Here’s how it went for us this year (ED1, a very selective LAC in the West): they delivered on their promise to post both admission and FA decisions at the same time, for those who submitted complete FA docs on time. But a day or two before the announcement, they sent their own FA form, asking to confirm/update information, and we were required to submit it so see FA numbers. So it looked like the “draft” was done before the admission decision while the “final” was done in the last 1-2 days. But I don’t think this model could be easily replicated in schools admitting a large number of ED candidates, instead of ~200.
We had an impression of a tight firewall between their AO and FA.

At these universities, was the FA calculation more complex than what can be done by a computer program that takes in FAFSA data and spits out an FA package (i.e. needing human reading a significant percentage of the time)?

The NPC is a relatively simple calculator. If this, then that. In reality, there are questions to be answered: Was the aid deadline met? Is the FAFSA selected for verification? Is there other aid to factor in? Does the student have advanced standing that must be considered when packaging? Are there flags associated with the FAFSA that must be resolved (loan limits, citizenship, selective service registration, etc)? These and other questions must be asked and answered prior to packaging aid. To attempt to do this for students who will not be accepted (or who will never even apply) to the school is not time well spent. Anything started has to be managed through to an end … so all of those begun must be stewarded.

I’d like to know why schools that state they are need blind need the CSS right away.

Worst offender (in my mind) is Stanford. They only take like 5% of applicants (and charge a lot of them $90 for applying) and require they spend another $16-$25 to send the CSS; 95% of the CSS’ they get won’t be needed.

Stanford turns down over 40,000 students a year - ignoring waivers and assuming all of the students are applying to other schools that require CSS (so all are paying 16 not 25) that’s $16*40K= $640,000/year going to college board.

Seems like Stanford could either cut the kids that have no chance first & then ask for the CSS or develop their own Fin Aid system for prospective/current students. Development costs money but they could charge well under $16-25 a head and make it back and sophomores+ could use the system for free.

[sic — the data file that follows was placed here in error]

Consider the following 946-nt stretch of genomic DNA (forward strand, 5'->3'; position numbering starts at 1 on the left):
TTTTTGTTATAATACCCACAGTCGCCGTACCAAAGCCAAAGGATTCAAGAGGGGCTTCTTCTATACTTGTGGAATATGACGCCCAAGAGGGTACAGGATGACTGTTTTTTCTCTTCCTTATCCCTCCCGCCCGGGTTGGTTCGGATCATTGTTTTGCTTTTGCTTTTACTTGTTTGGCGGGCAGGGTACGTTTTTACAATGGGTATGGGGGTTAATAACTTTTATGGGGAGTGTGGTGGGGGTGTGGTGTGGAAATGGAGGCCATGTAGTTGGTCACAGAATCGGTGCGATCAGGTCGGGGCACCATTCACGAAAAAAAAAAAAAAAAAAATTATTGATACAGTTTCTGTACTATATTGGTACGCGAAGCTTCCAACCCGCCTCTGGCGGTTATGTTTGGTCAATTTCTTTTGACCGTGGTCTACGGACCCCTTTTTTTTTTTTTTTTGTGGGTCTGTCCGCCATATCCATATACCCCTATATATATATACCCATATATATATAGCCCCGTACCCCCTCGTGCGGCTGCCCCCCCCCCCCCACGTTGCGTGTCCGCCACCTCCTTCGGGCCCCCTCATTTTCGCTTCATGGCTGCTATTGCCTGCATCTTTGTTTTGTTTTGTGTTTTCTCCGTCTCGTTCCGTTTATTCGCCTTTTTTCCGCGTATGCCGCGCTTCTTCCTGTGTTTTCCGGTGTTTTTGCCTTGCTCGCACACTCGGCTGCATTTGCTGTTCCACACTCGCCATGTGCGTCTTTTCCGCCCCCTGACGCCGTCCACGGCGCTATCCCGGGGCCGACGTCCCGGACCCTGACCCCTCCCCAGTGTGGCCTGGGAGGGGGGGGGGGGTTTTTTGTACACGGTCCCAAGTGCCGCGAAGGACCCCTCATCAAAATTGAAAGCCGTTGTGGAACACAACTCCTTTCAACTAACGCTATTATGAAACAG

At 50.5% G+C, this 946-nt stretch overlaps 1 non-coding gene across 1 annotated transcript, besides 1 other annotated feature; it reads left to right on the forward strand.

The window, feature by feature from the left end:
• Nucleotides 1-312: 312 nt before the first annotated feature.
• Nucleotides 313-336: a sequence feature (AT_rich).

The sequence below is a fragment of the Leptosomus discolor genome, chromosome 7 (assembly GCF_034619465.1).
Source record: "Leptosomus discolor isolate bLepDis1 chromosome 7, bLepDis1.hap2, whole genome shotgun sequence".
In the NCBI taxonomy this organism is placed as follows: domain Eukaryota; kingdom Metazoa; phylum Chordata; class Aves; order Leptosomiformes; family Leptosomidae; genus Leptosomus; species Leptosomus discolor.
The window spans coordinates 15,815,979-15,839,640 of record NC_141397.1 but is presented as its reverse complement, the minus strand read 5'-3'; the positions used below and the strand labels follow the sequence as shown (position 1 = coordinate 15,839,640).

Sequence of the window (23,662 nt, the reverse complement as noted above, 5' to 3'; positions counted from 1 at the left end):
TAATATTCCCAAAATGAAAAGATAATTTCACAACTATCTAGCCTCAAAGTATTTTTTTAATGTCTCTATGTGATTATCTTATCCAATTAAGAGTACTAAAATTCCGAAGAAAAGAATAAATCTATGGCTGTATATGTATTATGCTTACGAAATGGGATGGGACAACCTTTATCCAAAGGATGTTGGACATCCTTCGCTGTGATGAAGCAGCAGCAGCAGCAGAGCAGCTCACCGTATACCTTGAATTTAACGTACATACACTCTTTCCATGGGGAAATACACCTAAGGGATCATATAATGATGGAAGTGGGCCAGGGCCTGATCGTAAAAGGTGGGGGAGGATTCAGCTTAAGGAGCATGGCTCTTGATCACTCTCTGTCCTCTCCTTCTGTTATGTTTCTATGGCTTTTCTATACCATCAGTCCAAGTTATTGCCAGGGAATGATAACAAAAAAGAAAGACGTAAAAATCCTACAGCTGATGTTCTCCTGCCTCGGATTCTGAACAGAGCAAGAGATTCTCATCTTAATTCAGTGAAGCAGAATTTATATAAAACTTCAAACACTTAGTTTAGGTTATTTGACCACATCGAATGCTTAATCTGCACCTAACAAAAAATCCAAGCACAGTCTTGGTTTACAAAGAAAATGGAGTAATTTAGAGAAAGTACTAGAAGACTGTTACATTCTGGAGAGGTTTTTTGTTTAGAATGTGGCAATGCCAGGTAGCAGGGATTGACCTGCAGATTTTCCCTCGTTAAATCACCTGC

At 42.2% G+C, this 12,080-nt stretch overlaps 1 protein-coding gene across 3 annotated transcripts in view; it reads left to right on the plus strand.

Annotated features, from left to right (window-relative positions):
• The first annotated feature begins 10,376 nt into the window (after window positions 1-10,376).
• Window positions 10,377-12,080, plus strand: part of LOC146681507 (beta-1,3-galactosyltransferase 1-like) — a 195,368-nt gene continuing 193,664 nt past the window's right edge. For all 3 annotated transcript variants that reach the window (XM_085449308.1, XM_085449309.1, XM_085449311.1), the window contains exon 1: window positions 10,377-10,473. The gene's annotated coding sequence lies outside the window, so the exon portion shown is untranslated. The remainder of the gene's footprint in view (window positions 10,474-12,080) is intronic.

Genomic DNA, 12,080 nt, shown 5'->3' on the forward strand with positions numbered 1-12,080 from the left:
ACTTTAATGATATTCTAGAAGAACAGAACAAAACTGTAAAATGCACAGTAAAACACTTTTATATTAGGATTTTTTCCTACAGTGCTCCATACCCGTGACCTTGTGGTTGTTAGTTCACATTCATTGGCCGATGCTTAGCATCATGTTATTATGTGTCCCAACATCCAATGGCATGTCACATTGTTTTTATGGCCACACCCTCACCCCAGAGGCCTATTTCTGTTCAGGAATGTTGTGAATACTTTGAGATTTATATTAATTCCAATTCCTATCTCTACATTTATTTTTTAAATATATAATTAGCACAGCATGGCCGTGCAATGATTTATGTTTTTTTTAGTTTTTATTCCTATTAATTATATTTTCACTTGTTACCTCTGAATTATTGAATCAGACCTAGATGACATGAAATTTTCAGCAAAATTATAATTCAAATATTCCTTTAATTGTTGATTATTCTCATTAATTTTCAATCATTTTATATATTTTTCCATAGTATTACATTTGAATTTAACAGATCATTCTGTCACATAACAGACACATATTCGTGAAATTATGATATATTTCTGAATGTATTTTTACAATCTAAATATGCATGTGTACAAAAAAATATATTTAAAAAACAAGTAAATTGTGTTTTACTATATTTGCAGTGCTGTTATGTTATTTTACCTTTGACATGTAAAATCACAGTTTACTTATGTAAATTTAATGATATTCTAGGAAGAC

But all the money going to College Board (and I really resent all the money I pay to college board) doesn’t come from Stanford - so I guess they don’t care as long as they have all the paperwork in long before they will need it.

Doing most of the FA work in parallel to admissions work, rather than waiting until after admissions is done, means that there is less of a time crunch.

The likely process is that FA applications are fed into a computer program that makes preliminary FA packages based on college FA policy and flags unusual situations for human review. These unusual situations may take some time to figure out, so doing that in parallel to admissions work means that if admissions is done on 3/31, the decisions with FA packages are ready to be delivered on 4/1.

Of course, the cost of CSS Profile is a separate issue / complaint (but the above time framing also applies to colleges that do not use CSS Profile).

Not all colleges does this. FA applicants to Caltech don’t have to submit CSS until they’ve been accepted.

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Once again, CalTech provides leadership in how things should be done.

I hope that other schools will move to this model (submit CSS AFTER acceptance) because it is just another access issue, a barrier for low income applicants.

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Well…University of Chicago seems to be doing just fine with just the FAFSA and a very short form of their own. No Profile.

And Princeton also is doing just fine…using the FAFSA and their own Princeton financial aid form.

Every college could ditch the Profile…really.

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I support that strategy too! The revenues that CB receives for CSS Profile from kids who aren’t accepted makes me crazy.